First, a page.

Imagine what you could do if brainwaves produced by your thoughts could be focused to play a game, meditate to reduce stress, improve your memory or have your smartphone dial a number just by thinking it!
And, imagining the endless possibilities for the ways thought-controlled computing technologies will change our lives is exactly what the employees at Toronto-based InteraXon spend their time doing. That’s how they came up with their first product - the Muse brain sensor headband – which will go on sale to the consumer market in mid-2013. The stylish, four-sensor headband connects wirelessly through Bluetooth to specially designed apps on your tablet or smartphone and is so light you won’t even know you’re wearing it.
Muse is a window into your mind that’s designed to be fun. By monitoring the range of brainwave levels from relaxed (alpha) to intensely focused (beta), you can change graphical elements in a beautiful scene. Focus intensely to make the moon eclipse the sun. Relax and the sun comes out of the eclipse. Muse also gives real-time percentages for the alpha and beta waves you’re producing so you always know if you’re relaxed or stressed.
InteraXon CEO, Ariel Garten
As a small start-up, InteraXon has 10 employees but like other tech companies today, developing and launching a new product depends on career mashups. While leading-edge technical skills like computer science, engineering and neuroscience are essential to developing what Muse can do, its success as a profitable product draws from varied employee backgrounds in the arts and humanities.
For example, InteraXon’s anthropologist researches how people will react to a new concept like thought-controlled computing while also exploring practical uses for Muse that people would actually buy like meditation and brain training exercises. But it also has to be comfortable and look cool to wear and that’s where InteraXon’s experts in fashion design play their roles.
Thought-controlled computing is the next frontier in the ever evolving ways we interact with our devices and there are only a handful of companies in North America working on commercializing it the way InteraXon is doing. First we had keyboards and mice, then voice commands, touch screens, Wii-style gesture control and now thought control enters the mix.
Thought-controlled computing relies on brainwaves – the electrical impulses continually being emitted by our brains as billions of neurons communicate with each other. One of the foundation technologies of thought-controlled computing is EEG (electroencephalography) which has been developed over decades for medical diagnosis based on the brain’s electrical activity.
By isolating specific brainwaves, these electrical impulses can be translated to act like a switch for whatever it’s connected to. InteraXon’s designers and engineers have worked to ensure the experience with Muse is so seamless, the connected technology seems like an extension of your own body!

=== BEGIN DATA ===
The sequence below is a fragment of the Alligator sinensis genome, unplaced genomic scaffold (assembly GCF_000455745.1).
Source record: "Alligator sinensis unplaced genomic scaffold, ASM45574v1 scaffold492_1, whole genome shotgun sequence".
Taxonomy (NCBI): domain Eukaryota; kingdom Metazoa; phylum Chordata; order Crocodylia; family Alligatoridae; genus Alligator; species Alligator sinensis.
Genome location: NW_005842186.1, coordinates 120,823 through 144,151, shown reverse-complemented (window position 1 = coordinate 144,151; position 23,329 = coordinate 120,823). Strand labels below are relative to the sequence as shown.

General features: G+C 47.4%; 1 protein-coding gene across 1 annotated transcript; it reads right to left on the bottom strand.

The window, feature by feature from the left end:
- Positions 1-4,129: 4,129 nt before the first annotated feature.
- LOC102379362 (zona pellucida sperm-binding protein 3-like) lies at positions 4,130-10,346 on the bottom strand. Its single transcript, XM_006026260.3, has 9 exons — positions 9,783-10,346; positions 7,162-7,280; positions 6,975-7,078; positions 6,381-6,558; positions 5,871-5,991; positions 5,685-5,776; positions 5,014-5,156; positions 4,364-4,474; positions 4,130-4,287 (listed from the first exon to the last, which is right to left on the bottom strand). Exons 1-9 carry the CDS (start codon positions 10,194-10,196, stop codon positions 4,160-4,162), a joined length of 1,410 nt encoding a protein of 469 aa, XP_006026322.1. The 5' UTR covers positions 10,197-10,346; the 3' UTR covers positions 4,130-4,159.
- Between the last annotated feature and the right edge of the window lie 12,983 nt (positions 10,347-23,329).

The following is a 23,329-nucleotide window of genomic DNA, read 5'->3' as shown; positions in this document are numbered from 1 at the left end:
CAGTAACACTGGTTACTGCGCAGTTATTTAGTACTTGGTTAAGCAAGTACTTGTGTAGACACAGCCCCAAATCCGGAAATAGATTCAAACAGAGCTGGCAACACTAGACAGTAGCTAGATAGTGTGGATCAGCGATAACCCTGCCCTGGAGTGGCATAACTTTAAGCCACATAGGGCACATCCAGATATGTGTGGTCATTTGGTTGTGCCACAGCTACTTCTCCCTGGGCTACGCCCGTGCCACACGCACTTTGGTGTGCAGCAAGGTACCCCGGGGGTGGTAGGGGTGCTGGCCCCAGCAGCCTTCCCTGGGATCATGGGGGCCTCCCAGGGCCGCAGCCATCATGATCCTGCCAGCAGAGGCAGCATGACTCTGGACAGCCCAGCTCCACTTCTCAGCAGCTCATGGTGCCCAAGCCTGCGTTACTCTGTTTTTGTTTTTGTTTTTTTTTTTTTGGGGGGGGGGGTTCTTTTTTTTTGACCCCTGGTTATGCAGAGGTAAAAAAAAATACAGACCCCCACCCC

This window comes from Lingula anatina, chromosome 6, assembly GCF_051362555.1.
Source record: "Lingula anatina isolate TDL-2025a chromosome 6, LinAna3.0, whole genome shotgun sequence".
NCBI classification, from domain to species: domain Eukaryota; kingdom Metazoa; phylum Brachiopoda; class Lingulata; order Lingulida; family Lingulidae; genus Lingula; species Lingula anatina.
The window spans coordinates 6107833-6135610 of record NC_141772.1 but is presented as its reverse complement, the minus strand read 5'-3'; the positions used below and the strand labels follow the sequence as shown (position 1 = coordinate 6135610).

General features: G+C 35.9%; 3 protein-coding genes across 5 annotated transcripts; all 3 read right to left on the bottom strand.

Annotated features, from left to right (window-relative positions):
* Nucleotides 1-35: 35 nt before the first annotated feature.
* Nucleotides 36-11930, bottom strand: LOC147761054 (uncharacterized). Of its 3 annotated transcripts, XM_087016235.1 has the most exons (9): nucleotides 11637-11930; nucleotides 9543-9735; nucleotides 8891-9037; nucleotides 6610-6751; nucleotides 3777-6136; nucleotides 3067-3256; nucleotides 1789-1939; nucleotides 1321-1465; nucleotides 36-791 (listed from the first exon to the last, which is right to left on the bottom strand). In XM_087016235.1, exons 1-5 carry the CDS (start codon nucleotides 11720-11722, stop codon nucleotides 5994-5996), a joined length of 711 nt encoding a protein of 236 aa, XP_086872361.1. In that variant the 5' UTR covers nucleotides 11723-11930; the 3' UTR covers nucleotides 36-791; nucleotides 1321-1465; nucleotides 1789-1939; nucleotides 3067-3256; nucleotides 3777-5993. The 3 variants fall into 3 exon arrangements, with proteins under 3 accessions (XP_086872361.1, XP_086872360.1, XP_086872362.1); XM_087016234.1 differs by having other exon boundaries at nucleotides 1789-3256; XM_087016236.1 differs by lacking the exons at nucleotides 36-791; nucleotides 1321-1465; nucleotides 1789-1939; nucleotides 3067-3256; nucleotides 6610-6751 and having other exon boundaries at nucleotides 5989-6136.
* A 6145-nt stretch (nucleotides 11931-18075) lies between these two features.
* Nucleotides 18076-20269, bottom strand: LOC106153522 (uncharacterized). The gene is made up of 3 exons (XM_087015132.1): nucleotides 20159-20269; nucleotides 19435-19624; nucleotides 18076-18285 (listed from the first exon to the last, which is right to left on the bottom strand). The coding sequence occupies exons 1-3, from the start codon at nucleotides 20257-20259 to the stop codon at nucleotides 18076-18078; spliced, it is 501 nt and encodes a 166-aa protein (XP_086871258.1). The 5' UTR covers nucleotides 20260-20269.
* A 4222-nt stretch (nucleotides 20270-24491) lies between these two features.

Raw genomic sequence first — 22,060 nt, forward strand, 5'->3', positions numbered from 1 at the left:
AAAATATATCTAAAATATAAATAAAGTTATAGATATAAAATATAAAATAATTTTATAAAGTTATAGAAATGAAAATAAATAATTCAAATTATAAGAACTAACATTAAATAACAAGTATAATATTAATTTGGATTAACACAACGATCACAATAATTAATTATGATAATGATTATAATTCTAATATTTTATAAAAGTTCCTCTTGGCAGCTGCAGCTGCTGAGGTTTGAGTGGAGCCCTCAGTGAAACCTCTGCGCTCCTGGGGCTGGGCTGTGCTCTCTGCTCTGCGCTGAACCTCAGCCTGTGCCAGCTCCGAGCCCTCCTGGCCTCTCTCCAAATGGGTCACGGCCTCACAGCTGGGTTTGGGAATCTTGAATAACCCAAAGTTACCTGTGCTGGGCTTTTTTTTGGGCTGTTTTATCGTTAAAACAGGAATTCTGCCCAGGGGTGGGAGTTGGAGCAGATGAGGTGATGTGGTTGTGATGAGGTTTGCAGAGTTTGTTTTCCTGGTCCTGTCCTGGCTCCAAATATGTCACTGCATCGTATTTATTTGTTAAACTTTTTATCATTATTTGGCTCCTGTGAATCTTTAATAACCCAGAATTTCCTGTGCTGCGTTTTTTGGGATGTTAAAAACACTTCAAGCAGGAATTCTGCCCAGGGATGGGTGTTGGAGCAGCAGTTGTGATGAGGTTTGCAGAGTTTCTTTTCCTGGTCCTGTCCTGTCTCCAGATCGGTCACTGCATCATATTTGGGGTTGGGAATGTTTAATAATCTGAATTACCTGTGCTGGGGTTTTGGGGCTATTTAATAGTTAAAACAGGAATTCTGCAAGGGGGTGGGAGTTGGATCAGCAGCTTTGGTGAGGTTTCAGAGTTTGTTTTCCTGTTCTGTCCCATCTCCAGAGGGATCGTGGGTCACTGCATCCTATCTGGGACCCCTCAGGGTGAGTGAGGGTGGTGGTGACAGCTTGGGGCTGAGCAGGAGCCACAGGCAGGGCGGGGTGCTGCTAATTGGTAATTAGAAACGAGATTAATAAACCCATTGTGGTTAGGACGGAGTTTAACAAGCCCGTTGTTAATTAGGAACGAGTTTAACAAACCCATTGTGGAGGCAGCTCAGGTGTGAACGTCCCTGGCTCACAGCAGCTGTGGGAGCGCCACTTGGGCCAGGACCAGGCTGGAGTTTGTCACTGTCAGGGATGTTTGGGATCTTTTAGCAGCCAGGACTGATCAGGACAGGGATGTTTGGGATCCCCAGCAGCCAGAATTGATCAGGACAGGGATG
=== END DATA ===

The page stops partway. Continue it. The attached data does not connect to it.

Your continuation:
InteraXon has been developing its first commercial product since 2007 and that process has been complex because Muse uses a mashup of technologies besides EEG. The Muse headband includes:
- Four sensors to detect the brainwaves
- Computing chip to collect and translate the brainwave data
- Computer science algorithms for the software that translates the brainwaves into computer language so it can “talk” to devices like smartphones and tablets
- Bluetooth wireless to connect it to devices
Besides the technical complexities, there’s also the common startup challenge of getting the funding to mass produce a product for market. InteraXon has launched a crowdfunding campaign on Indiegogo where contributor’s can get one of the first Muse headbands when they hit the market.
CareerMash Related Career Profiles
Mobile Apps Developer - Mobile apps developers love to solve problems and how to make apps controlled by our thoughts will eventually become a big market, helping to re-invent the way smartphones and tablets are used.
Mobile Apps Designer - Thought-controlled computing will need their own apps with specially designed graphics and interfaces to respond to commands from brainwaves rather than touch. Mobile apps designers are creative innovators, who will work out ways to incorporate new thought-controlled technology into popular apps so we can do things like check the weather or get GPS directions hands free!
Game Developer - One key market for thought-controlled computing will be video games. The first thought-controlled games just coming to market use simple thought commands like moving an object through a game. But the technology will eventually allow developers to create action-packed, elaborate games controlled by the mind instead of a joystick.
Software Programmer - Every new application using thought-controlled computing will require software to help translate brainwaves into actions or commands on our devices. The creativity of programmers will be essential to researching, designing and creating software for thought-controlled computing.